In honor of World Keratoconus Day, we’re shedding light on a lesser-known eye condition that goes by the name of keratoconus. Whether you’re a glasses veteran or a contact lens newbie, understanding keratoconus can be a game-changer in maintaining healthy eyes and clear vision. So, grab a comfy seat, and let’s dive into the world of keratoconus.
What is Keratoconus?
Keratoconus is a progressive eye condition that affects the cornea – the clear, front part of your eye. Normally, the cornea has a round shape, like a basketball. However, in individuals with keratoconus, the cornea begins to thin and bulge into a cone-like shape, resembling a soccer ball. This irregularity can result in distorted vision, increased sensitivity to light, and difficulty wearing standard corrective lenses.
Who Gets Keratoconus?
Keratoconus is estimated to affect 1 in 2,000 individuals in the general population. While this condition typically presents during adolescence or early adulthood, keratoconus is a bit of an equal opportunity eye condition, affecting people of all ages and ethnicities. While the exact cause is still a bit of a mystery, there’s evidence to suggest that genetics, environmental factors, and certain eye rubbing habits may contribute to its development. If you find yourself squinting more than usual or experiencing sudden changes in your vision, it might be worth scheduling a comprehensive eye exam to rule out keratoconus.
Signs and Symptoms.
Wondering if you might be dealing with keratoconus? Keep an eye out for these common signs:
- Blurred or Distorted Vision: If your vision seems to be playing tricks on you, especially at night, it could be a sign of keratoconus.
- Frequent Changes in Prescription: Needing new eyeglasses or contact lenses more often than usual? This might be another clue.
- Increased Sensitivity to Light: If you find yourself squinting in bright lights or experiencing discomfort, it’s time to book an appointment with your Leesburg optometrists.
- Halos and Ghosting: Seeing halos around lights or experiencing double vision can also be indicators of keratoconus.
Diagnosis and Treatment.
- Corneal Mapping: Your optometrist will use corneal topography or tomography to create a detailed map of the corneal surface, revealing any irregularities consistent with keratoconus.
- Slit-Lamp Examination: This specialized microscope helps visualize the cornea’s structure and thickness.
- Vision Testing: Your optometrist will assess your vision, which is often distorted in the presence of keratoconus.
- Pachymetry: This test measures the thickness of your cornea.
Once diagnosed, there are various treatment options available. In the early stages, eyeglasses or soft contact lenses may be sufficient to correct vision. However, as the condition progresses, rigid gas permeable (RGP) lenses may be recommended to provide better visual acuity.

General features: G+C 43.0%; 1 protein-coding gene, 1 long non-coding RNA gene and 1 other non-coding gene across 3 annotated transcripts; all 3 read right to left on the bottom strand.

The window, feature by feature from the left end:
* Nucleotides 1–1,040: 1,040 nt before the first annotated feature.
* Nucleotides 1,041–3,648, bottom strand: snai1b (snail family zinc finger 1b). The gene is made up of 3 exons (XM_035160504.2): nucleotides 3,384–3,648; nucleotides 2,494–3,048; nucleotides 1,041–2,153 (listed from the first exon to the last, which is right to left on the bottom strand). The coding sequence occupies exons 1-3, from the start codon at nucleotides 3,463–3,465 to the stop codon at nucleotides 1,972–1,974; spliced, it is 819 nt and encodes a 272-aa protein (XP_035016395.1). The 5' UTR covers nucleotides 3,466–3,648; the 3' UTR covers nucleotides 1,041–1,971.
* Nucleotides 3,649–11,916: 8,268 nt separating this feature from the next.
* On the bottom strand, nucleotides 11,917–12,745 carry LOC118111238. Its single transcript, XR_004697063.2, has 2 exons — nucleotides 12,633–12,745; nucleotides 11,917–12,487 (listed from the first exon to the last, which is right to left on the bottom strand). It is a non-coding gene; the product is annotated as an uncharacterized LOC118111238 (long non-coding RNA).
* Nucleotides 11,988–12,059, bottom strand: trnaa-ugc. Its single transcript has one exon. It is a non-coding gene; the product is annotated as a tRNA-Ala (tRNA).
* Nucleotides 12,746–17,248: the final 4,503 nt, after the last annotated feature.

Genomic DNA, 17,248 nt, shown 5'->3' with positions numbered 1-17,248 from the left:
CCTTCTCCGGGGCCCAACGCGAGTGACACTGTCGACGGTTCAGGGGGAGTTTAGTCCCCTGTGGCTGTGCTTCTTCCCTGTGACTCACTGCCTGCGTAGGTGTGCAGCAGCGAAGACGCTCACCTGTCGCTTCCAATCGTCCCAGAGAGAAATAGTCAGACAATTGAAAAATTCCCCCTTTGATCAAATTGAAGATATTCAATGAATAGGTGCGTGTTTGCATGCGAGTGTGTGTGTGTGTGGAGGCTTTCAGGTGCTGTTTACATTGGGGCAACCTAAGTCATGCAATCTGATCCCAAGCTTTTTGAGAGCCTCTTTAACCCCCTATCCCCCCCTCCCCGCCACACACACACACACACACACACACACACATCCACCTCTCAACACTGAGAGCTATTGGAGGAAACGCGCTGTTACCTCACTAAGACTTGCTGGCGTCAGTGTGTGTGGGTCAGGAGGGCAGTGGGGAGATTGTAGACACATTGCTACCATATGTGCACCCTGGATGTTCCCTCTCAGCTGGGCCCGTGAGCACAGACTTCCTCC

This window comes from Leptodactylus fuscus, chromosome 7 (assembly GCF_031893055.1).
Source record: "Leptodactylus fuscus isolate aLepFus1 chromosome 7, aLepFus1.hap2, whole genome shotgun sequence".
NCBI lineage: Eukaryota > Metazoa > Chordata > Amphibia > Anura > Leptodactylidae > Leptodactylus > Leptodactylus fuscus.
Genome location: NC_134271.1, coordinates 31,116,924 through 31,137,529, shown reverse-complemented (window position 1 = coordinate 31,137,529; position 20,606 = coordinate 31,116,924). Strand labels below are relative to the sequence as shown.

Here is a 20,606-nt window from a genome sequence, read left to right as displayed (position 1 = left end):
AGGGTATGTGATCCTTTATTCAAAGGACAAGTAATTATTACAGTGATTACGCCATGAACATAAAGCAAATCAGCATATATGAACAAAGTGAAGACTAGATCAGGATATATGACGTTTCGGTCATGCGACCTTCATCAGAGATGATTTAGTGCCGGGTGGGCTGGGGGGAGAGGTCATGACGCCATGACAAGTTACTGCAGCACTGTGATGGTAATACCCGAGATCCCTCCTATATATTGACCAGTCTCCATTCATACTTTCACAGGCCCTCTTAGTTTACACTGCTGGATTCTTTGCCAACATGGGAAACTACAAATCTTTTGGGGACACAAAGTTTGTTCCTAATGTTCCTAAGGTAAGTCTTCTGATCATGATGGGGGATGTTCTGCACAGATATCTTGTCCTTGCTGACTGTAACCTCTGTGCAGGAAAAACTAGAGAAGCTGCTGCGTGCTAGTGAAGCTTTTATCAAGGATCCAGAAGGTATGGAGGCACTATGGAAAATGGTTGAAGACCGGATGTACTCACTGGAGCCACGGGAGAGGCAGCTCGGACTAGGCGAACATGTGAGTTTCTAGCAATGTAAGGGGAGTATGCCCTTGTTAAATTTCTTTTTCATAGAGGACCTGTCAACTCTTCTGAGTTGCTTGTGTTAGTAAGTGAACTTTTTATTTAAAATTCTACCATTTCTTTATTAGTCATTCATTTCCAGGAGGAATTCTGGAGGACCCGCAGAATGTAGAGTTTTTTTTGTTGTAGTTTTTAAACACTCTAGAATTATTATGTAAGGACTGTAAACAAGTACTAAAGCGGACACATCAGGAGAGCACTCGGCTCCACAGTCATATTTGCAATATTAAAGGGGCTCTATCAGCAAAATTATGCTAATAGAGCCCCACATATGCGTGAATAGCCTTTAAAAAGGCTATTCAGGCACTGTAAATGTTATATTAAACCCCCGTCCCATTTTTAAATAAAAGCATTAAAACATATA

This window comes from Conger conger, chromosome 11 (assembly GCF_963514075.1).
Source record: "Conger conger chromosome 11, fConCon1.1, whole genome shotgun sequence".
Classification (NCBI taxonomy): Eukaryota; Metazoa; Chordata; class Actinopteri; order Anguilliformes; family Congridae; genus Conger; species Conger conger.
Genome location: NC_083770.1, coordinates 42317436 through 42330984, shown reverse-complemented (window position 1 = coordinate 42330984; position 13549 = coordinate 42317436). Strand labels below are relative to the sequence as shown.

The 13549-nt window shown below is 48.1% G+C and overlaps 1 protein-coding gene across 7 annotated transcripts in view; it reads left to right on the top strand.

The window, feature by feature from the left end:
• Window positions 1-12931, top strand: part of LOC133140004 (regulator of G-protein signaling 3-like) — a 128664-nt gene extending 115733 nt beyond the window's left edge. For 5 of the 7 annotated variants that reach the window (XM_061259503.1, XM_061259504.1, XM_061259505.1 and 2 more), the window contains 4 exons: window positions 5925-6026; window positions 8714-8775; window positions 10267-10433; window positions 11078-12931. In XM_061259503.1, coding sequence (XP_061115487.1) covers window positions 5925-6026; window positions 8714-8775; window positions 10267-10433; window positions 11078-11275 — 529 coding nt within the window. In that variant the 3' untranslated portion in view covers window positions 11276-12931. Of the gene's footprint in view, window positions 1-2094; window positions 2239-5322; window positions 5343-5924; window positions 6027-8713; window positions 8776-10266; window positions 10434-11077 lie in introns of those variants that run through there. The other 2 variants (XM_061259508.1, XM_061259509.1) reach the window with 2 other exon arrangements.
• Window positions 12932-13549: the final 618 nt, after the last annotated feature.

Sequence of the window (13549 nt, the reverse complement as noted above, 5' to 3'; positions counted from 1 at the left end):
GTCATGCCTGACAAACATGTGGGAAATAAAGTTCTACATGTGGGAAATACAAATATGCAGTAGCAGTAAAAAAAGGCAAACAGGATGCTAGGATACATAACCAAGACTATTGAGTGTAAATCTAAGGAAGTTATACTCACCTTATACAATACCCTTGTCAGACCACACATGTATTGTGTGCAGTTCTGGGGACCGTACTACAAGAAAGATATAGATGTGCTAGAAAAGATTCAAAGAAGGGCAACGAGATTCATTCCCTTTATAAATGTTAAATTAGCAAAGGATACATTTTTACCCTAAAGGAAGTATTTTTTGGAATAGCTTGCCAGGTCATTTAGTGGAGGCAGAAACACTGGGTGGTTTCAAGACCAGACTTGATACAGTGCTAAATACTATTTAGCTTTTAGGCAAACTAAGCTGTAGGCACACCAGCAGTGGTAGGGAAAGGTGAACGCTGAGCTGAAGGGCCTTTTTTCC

In more advanced cases, when contact lenses no longer provide adequate vision correction, your Leesburg optometrists may discuss the following surgical options:
- Corneal Cross-linking: A process that involves applying a special type of ultraviolet (UV) light to the cornea after it’s been treated with riboflavin, a type of vitamin B2. When the UV light interacts with the riboflavin, the “glue” that helps the corneal fibers bond together, it creates tiny cross-links or bridges between the collagen fibers in the cornea. This provides reinforcement, strength, and stability to the cornea to ultimately slow down or halt the progression of keratoconus, preventing further bulging and vision distortion.
- Intacs: A sort of architectural support for your cornea, Intacs are specialized inserts that are strategically placed within the layers of the cornea to reinforce its structure and help it return to a more natural, rounded shape.
- Corneal Transplant: Sometimes referred to as a corneal graft, a corneal transplant is a surgical procedure where a damaged or diseased cornea is replaced with a healthy donor cornea.
The good news is that with early detection and proper management, many individuals with keratoconus can maintain functional vision.
Living with Keratoconus.
Managing keratoconus is a team effort between you and your eye care specialist. Regular eye exams in Leesburg, open communication, and a willingness to adapt to new vision correction methods are key to living well with keratoconus. Embracing the support of friends and family is equally important. Explaining your condition to those close to you can foster understanding and create a network of support.
In the grand tapestry of eye conditions, keratoconus might be a lesser-known thread, but it’s one worth unraveling. Understanding the signs, seeking professional guidance from your Loudoun County optometrists, and being proactive about your eye health can make all the difference. So, if you’re experiencing any vision changes or curious about the health of your corneas, schedule that eye exam at Eyecare Center of Leesburg today. Your eyes are the windows to the world; let’s make sure they stay crystal clear!